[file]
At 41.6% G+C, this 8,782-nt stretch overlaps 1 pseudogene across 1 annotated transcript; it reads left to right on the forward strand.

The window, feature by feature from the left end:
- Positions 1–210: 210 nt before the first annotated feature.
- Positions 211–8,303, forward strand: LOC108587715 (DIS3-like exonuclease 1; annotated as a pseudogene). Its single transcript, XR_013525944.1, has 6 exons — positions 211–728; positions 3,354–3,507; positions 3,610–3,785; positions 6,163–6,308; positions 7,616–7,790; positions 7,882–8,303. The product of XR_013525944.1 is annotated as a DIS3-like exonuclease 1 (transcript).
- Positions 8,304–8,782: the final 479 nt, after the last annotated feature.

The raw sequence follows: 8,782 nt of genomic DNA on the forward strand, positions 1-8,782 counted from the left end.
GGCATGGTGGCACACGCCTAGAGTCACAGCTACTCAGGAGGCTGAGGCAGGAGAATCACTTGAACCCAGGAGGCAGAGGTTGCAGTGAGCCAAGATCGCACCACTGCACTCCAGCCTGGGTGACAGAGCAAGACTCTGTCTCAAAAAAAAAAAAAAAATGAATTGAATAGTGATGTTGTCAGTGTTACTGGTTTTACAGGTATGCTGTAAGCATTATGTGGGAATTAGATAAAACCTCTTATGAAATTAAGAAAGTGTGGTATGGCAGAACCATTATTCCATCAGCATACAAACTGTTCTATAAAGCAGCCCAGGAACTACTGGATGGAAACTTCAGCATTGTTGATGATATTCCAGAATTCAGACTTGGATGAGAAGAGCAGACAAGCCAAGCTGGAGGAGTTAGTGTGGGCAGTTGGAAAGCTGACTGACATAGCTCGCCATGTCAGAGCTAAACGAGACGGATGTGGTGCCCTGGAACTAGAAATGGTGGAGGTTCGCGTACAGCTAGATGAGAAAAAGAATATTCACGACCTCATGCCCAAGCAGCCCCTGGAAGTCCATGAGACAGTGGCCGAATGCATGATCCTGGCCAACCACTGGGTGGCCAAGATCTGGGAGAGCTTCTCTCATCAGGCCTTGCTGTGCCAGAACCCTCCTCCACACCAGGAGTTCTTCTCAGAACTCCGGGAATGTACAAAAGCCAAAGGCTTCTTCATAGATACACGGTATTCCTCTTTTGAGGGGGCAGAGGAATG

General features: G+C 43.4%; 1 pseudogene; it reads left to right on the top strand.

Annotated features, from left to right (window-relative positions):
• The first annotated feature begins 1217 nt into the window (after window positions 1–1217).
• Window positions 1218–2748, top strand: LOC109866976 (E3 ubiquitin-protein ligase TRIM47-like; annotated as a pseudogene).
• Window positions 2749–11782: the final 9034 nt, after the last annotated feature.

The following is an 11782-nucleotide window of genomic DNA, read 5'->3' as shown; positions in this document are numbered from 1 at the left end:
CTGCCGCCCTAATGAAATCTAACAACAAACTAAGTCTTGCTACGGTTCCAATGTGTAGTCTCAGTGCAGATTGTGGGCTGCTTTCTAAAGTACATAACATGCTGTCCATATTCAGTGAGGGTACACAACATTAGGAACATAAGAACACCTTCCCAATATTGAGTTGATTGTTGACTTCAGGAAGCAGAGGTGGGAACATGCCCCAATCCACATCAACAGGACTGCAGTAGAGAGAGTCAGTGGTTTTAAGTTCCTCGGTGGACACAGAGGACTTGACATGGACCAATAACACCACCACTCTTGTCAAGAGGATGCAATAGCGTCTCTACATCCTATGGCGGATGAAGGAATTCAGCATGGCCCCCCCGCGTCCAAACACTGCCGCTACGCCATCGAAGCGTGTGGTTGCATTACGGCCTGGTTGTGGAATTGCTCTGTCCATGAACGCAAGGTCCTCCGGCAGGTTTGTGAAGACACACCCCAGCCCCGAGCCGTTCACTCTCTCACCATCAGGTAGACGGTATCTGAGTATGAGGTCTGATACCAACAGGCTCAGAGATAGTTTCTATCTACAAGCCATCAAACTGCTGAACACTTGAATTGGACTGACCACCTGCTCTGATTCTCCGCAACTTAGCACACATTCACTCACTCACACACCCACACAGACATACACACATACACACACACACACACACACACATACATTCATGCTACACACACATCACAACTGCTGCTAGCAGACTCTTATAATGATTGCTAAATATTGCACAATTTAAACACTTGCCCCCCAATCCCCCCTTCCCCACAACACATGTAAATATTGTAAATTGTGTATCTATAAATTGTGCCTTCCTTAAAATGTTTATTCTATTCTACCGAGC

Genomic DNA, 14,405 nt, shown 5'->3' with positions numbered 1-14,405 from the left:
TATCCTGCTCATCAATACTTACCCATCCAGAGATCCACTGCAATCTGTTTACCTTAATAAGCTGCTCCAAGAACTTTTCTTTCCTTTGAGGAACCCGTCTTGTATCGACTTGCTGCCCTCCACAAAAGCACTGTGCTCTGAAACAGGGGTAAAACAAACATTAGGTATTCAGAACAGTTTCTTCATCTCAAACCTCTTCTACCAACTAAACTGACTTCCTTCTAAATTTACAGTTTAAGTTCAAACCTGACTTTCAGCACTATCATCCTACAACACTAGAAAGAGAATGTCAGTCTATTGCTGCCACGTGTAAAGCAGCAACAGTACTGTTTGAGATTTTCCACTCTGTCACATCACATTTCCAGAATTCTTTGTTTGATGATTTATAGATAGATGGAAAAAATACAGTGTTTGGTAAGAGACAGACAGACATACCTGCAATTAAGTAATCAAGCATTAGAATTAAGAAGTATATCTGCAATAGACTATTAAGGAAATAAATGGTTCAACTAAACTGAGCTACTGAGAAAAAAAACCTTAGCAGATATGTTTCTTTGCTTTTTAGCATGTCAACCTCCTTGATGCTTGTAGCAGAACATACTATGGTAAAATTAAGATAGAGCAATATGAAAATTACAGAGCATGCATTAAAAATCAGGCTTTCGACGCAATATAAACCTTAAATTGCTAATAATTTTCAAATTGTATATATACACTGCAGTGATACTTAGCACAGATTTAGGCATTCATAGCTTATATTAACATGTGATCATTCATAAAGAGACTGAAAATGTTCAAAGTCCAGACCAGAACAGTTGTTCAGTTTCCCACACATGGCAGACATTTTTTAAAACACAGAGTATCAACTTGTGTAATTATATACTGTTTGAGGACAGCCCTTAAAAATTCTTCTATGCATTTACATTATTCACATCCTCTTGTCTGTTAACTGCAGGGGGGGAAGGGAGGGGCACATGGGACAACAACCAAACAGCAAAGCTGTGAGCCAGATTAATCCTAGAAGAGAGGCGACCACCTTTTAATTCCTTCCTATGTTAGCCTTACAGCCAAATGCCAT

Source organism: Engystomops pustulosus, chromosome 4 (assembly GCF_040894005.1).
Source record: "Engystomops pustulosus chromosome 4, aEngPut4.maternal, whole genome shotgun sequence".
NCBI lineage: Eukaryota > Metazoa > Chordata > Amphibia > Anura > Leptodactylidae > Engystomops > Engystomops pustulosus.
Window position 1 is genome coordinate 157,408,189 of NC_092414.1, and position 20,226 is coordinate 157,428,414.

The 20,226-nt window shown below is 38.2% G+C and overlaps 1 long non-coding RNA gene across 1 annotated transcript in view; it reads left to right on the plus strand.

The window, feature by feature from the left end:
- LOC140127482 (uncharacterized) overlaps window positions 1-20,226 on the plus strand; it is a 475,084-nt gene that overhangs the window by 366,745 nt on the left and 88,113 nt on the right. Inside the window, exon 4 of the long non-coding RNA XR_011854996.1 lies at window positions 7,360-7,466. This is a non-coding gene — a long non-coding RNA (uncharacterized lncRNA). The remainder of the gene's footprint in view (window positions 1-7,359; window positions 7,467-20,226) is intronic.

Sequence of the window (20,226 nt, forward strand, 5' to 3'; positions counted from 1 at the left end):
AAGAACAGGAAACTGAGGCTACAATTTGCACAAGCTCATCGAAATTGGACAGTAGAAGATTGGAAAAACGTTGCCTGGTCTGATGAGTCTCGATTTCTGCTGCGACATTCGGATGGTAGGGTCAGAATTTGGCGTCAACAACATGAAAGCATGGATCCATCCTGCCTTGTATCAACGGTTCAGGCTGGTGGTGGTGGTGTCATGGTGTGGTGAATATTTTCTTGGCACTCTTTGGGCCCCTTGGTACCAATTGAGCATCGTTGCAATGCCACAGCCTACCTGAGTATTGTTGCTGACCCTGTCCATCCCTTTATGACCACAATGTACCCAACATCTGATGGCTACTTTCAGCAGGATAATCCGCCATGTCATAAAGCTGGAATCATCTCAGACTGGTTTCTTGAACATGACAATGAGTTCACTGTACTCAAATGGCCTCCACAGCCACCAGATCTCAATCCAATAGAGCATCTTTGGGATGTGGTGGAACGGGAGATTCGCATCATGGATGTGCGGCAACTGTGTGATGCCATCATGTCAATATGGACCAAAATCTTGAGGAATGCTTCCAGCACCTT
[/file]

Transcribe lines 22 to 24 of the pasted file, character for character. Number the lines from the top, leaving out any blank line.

The window, feature by feature from the left end:
- LOC140127482 (uncharacterized) overlaps window positions 1-20,226 on the plus strand; it is a 475,084-nt gene that overhangs the window by 366,745 nt on the left and 88,113 nt on the right. Inside the window, exon 4 of the long non-coding RNA XR_011854996.1 lies at window positions 7,360-7,466. This is a non-coding gene — a long non-coding RNA (uncharacterized lncRNA). The remainder of the gene's footprint in view (window positions 1-7,359; window positions 7,467-20,226) is intronic.

Sequence of the window (20,226 nt, forward strand, 5' to 3'; positions counted from 1 at the left end):